I passed by a gentler looking creature, which looked as though it had been part of a glamorous act in a nativity play. The deer’s antlers sparkled with sequins, whilst its ears were splattered with gold glitter; a tassel dangled from its chin. This would certainly add a funky look to a child’s bedroom.


A cockerel was next to emerge, the detail of which was astounding, and it was incredibly heavy. This would complement French country style.


Peeping out from the cushion section, I chuckled as I spotted ‘hello you’ – a friendly gift for someone.


For garden goddesses, maybe this cheeky cushion would appeal – super soft and feather filled.


Or how about these; again, sumptuous quality – perhaps a little reminder for someone special.


An accessory for the bedroom!


A fun cushion for a teenager’s room – and the message really works …


… And as I glanced to the RIGHT, a most elaborate looking candle holder ‘screamed’ for attention; like a bejewelled weeping willow tree, this would make a statement wherever it was placed.


For any wannabe warrior, this could be all the reassurance you need to do battle with – ultra heavy head gear; and with a reduced price tag; from £129.99 to £99.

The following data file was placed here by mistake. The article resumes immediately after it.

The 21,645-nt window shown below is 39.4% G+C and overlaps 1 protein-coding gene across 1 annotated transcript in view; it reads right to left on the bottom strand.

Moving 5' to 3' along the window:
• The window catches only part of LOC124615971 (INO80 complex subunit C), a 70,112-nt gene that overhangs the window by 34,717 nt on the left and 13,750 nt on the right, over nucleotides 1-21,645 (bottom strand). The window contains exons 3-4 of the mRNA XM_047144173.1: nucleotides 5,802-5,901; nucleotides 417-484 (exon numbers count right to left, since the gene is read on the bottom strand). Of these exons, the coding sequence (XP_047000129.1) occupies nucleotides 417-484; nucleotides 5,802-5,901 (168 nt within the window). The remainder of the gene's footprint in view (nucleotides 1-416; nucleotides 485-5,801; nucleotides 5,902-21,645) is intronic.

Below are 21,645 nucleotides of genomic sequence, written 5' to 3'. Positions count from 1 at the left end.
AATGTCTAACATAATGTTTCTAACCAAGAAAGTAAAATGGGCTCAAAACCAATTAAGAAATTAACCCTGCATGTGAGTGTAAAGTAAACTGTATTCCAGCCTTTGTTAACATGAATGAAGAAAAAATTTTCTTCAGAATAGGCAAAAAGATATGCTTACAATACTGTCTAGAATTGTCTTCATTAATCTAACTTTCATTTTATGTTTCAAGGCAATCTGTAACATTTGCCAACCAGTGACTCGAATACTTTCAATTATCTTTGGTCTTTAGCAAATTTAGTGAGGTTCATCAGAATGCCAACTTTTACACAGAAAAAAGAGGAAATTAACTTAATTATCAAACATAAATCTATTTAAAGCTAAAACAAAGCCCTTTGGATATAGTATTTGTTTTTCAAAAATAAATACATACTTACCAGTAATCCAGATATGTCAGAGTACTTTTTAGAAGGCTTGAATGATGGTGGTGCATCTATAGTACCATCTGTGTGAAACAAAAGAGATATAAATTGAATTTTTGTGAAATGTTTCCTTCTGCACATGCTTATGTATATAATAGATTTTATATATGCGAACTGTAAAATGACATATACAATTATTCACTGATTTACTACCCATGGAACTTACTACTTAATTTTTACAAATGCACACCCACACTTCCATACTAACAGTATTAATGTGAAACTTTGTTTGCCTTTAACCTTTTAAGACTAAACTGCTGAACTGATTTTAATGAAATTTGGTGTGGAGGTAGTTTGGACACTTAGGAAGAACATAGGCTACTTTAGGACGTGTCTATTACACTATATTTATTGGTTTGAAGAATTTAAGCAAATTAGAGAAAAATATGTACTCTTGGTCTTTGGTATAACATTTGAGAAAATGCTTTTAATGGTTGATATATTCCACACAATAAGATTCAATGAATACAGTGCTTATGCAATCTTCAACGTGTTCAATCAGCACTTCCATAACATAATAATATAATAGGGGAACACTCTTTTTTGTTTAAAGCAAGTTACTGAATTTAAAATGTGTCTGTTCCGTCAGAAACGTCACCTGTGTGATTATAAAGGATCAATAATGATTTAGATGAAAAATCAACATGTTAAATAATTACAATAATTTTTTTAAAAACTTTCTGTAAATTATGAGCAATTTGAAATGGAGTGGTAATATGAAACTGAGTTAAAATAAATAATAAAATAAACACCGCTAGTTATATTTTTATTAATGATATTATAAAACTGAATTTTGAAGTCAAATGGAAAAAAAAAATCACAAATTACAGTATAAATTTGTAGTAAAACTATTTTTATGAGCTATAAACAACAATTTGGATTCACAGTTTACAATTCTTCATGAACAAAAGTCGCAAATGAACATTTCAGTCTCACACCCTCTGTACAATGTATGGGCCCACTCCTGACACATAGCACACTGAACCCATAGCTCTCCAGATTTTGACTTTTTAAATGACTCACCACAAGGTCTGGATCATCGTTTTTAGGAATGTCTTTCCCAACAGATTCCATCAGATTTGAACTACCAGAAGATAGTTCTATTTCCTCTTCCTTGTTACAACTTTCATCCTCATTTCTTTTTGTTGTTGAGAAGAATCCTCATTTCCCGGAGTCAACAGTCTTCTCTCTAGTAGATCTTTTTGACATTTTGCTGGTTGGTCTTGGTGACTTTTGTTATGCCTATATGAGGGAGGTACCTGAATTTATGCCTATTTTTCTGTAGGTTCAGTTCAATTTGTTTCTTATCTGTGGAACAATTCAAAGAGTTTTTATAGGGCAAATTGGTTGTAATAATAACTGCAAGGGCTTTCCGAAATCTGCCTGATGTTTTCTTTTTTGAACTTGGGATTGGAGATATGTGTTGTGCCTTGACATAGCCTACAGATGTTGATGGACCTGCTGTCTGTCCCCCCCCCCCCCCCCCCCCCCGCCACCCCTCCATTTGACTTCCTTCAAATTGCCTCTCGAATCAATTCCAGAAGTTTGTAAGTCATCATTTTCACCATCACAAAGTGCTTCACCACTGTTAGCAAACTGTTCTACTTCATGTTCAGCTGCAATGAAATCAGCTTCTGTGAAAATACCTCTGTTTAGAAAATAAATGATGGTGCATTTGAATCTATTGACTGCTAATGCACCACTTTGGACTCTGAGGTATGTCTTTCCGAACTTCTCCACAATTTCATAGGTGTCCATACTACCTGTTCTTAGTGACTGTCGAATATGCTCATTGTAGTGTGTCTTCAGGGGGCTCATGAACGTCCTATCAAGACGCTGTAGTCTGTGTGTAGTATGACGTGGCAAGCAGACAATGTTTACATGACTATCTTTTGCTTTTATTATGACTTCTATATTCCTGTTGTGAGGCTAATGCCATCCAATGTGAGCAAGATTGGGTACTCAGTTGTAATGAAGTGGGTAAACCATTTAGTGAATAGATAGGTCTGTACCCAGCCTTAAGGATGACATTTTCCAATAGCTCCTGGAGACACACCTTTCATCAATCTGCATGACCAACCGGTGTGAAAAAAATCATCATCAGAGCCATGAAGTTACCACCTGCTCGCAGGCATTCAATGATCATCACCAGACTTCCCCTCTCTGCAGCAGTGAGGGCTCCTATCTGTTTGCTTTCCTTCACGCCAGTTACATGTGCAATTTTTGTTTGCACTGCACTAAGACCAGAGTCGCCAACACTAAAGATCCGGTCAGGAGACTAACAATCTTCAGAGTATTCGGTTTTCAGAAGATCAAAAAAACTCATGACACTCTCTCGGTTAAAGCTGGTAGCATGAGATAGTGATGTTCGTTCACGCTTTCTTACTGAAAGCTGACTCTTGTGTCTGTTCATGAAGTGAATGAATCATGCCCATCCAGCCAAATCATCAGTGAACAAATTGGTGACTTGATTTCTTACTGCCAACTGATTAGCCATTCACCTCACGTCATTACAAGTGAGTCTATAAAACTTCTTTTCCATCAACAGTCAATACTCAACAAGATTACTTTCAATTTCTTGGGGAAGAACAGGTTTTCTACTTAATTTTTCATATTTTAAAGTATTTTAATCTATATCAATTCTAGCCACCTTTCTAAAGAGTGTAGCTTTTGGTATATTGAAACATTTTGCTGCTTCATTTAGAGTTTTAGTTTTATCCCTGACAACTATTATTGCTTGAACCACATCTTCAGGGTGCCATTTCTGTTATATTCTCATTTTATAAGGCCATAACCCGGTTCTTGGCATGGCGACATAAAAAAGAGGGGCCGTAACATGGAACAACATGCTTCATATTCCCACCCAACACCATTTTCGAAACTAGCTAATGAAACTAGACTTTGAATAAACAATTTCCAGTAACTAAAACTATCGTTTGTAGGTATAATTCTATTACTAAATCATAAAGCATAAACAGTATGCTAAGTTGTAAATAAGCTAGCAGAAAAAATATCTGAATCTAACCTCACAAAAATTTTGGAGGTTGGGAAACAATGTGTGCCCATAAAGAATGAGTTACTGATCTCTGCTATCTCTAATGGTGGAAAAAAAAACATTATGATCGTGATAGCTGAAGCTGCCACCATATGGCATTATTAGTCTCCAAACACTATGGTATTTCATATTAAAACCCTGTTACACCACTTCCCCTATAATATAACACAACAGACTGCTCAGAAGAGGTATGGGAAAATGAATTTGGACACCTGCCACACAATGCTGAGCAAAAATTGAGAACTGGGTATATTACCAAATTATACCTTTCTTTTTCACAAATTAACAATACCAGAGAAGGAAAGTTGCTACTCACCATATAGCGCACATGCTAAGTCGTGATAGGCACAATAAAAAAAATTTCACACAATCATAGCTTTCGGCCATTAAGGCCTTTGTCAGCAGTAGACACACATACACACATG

The photo of this vibrant lampshade does not do it justice. It was approximately 60 cms in diameter, and appeared to be hand crocheted. I would have scooped it up if I’d had somewhere to hang it – simply stunning.


For a useful and attractive gift, these boxed postcards would be ideal. Each box contains 100 postcards; for dog lovers, book lovers, and style lovers.


Couldn’t resist this girlie make-up bag with cute message.


An easily recognisable brand – but a cookbook? I was intrigued. Italian Minestrone Soup with 250ml/8fl oz of Coca-Cola added; and Cherry Cup Cakes with the addition of cherry Coca-Cola. Hmm.


An interesting selection for the garden.


This reached my waist in height
This reached my waist in height

I came away from my trip to HomeSense, delighted with my purchase of a glam looking British Bulldog.


Just before I go, here are two of my favourite accessories from HomeSense, bought a couple of years ago.

I adore this clock. It has a diameter of 74 cms/29″. Made from wood and given a distressed finish, this would make a fabulous feature on any wall; it keeps great time too.


This Moroccan lantern is part of a pair. One tiny tea light is all that is required to bring a magical glow to a dark corner.


Create your own style, it will always be in.  Wendy Sefcik

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‘Do-Re-Mi …’

Music expresses that which cannot be said and on which it is impossible to be silent. Victor Hugo